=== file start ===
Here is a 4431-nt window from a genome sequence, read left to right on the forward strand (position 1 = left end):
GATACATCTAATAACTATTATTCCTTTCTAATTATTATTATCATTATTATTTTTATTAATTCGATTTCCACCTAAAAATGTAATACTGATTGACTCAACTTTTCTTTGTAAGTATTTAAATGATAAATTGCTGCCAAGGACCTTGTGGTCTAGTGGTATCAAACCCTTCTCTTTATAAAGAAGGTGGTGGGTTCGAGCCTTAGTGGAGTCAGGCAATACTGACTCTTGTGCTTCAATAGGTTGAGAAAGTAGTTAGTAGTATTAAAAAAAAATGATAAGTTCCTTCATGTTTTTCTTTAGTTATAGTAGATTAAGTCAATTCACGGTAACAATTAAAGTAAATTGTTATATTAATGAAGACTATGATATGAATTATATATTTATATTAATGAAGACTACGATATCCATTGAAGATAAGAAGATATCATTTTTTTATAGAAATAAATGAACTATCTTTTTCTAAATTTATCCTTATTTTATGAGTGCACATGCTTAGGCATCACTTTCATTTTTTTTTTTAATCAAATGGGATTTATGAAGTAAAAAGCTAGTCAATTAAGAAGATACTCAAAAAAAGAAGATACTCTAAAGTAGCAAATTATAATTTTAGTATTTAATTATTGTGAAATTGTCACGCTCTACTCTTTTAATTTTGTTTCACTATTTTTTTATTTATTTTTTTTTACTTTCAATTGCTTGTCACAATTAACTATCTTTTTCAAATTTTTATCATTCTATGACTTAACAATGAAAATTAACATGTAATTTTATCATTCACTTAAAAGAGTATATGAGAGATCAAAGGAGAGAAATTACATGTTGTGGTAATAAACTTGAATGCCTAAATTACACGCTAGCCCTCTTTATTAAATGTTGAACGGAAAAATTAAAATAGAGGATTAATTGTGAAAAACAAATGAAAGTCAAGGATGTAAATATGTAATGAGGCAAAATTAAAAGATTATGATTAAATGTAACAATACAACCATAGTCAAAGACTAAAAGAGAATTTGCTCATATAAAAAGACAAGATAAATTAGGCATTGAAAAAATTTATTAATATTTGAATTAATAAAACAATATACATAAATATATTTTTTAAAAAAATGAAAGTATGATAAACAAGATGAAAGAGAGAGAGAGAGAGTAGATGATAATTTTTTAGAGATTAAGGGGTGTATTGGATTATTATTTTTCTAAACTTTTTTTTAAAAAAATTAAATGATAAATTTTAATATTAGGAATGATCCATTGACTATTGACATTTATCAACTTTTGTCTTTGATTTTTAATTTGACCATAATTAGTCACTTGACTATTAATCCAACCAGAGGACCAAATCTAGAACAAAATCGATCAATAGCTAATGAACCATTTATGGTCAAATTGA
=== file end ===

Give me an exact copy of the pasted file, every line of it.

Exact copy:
Here is a 4431-nt window from a genome sequence, read left to right on the forward strand (position 1 = left end):
GATACATCTAATAACTATTATTCCTTTCTAATTATTATTATCATTATTATTTTTATTAATTCGATTTCCACCTAAAAATGTAATACTGATTGACTCAACTTTTCTTTGTAAGTATTTAAATGATAAATTGCTGCCAAGGACCTTGTGGTCTAGTGGTATCAAACCCTTCTCTTTATAAAGAAGGTGGTGGGTTCGAGCCTTAGTGGAGTCAGGCAATACTGACTCTTGTGCTTCAATAGGTTGAGAAAGTAGTTAGTAGTATTAAAAAAAAATGATAAGTTCCTTCATGTTTTTCTTTAGTTATAGTAGATTAAGTCAATTCACGGTAACAATTAAAGTAAATTGTTATATTAATGAAGACTATGATATGAATTATATATTTATATTAATGAAGACTACGATATCCATTGAAGATAAGAAGATATCATTTTTTTATAGAAATAAATGAACTATCTTTTTCTAAATTTATCCTTATTTTATGAGTGCACATGCTTAGGCATCACTTTCATTTTTTTTTTTAATCAAATGGGATTTATGAAGTAAAAAGCTAGTCAATTAAGAAGATACTCAAAAAAAGAAGATACTCTAAAGTAGCAAATTATAATTTTAGTATTTAATTATTGTGAAATTGTCACGCTCTACTCTTTTAATTTTGTTTCACTATTTTTTTATTTATTTTTTTTTACTTTCAATTGCTTGTCACAATTAACTATCTTTTTCAAATTTTTATCATTCTATGACTTAACAATGAAAATTAACATGTAATTTTATCATTCACTTAAAAGAGTATATGAGAGATCAAAGGAGAGAAATTACATGTTGTGGTAATAAACTTGAATGCCTAAATTACACGCTAGCCCTCTTTATTAAATGTTGAACGGAAAAATTAAAATAGAGGATTAATTGTGAAAAACAAATGAAAGTCAAGGATGTAAATATGTAATGAGGCAAAATTAAAAGATTATGATTAAATGTAACAATACAACCATAGTCAAAGACTAAAAGAGAATTTGCTCATATAAAAAGACAAGATAAATTAGGCATTGAAAAAATTTATTAATATTTGAATTAATAAAACAATATACATAAATATATTTTTTAAAAAAATGAAAGTATGATAAACAAGATGAAAGAGAGAGAGAGAGAGTAGATGATAATTTTTTAGAGATTAAGGGGTGTATTGGATTATTATTTTTCTAAACTTTTTTTTAAAAAAATTAAATGATAAATTTTAATATTAGGAATGATCCATTGACTATTGACATTTATCAACTTTTGTCTTTGATTTTTAATTTGACCATAATTAGTCACTTGACTATTAATCCAACCAGAGGACCAAATCTAGAACAAAATCGATCAATAGCTAATGAACCATTTATGGTCAAATTGA